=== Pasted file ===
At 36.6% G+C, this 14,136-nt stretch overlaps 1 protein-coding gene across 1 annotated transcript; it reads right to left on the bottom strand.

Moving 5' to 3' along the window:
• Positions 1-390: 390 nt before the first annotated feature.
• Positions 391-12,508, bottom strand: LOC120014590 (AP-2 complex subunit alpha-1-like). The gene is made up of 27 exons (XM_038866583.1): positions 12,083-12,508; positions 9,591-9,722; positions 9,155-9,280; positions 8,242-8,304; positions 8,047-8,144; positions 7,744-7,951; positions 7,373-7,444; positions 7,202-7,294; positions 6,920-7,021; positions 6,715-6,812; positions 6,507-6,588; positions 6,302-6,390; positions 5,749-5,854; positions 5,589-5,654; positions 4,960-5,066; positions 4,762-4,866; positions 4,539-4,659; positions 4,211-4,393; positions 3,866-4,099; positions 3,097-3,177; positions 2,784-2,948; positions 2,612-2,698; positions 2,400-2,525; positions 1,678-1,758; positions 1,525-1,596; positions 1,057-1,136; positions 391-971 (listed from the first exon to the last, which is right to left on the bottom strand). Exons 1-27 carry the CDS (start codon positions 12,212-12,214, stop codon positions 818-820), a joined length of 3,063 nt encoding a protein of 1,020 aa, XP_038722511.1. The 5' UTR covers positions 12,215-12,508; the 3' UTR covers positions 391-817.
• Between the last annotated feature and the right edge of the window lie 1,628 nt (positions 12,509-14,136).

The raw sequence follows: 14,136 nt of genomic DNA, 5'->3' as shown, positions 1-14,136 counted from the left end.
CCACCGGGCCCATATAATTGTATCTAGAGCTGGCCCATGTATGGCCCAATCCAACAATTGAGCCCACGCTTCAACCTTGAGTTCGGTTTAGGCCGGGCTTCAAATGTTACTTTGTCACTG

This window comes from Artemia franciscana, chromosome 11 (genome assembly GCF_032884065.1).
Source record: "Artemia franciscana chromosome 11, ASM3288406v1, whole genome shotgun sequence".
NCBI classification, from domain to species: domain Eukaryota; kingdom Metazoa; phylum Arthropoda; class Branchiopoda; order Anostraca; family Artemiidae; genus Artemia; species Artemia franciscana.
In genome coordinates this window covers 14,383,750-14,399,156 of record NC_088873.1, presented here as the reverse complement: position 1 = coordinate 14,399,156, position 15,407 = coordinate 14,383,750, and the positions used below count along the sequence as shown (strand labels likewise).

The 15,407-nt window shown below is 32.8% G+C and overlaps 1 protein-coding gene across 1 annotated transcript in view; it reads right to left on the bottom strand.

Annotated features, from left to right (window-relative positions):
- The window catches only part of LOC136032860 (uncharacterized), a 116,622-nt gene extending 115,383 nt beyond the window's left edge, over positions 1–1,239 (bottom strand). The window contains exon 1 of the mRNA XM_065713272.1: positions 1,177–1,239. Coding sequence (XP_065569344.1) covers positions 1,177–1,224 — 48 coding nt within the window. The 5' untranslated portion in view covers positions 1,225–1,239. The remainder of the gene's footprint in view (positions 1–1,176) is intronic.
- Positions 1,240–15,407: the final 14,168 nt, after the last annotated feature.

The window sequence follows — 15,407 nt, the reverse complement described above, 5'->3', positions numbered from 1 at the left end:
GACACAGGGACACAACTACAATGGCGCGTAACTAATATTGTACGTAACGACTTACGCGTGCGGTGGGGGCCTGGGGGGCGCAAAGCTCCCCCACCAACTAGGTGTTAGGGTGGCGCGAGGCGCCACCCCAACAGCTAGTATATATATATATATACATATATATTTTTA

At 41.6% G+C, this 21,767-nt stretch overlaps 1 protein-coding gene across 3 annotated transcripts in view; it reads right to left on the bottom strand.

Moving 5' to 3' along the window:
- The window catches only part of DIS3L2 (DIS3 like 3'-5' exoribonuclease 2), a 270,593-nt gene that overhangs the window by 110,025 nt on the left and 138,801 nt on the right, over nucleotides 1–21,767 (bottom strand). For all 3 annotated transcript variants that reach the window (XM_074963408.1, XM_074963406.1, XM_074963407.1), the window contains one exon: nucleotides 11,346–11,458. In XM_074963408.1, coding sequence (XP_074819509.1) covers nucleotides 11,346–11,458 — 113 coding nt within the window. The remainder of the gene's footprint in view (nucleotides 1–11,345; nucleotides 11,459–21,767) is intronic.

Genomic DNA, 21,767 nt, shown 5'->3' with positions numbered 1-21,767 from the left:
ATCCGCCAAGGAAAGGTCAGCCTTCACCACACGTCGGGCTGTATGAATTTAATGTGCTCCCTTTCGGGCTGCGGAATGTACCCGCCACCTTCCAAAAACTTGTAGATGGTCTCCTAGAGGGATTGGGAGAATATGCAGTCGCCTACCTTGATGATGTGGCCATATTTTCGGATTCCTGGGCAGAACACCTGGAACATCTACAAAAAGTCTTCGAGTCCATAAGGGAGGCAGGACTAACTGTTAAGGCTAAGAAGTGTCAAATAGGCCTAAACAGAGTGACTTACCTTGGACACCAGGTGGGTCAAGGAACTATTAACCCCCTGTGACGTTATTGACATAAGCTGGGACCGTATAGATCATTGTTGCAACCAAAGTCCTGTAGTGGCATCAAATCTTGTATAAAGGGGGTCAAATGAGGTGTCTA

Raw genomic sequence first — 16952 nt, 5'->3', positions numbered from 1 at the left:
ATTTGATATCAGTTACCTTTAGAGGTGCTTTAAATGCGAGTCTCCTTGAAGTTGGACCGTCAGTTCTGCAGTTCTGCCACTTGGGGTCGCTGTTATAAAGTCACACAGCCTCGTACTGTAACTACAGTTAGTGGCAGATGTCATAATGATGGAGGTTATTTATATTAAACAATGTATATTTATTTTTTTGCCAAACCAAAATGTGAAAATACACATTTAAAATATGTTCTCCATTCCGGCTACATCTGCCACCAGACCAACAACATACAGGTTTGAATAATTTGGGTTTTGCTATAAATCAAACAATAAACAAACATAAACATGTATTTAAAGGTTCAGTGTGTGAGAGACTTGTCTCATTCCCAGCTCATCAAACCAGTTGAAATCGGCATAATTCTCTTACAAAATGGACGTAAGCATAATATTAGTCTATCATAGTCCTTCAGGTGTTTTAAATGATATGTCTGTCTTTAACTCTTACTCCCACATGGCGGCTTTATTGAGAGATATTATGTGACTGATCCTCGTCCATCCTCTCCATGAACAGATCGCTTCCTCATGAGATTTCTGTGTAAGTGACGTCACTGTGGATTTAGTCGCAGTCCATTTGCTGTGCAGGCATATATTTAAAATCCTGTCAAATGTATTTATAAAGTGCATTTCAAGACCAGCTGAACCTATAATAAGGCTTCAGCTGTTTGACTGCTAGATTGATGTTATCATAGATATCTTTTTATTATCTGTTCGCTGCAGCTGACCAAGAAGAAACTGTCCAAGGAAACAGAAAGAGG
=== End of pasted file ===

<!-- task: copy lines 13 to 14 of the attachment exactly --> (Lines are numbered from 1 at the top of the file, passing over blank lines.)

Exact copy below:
Annotated features, from left to right (window-relative positions):
- The window catches only part of LOC136032860 (uncharacterized), a 116,622-nt gene extending 115,383 nt beyond the window's left edge, over positions 1–1,239 (bottom strand). The window contains exon 1 of the mRNA XM_065713272.1: positions 1,177–1,239. Coding sequence (XP_065569344.1) covers positions 1,177–1,224 — 48 coding nt within the window. The 5' untranslated portion in view covers positions 1,225–1,239. The remainder of the gene's footprint in view (positions 1–1,176) is intronic.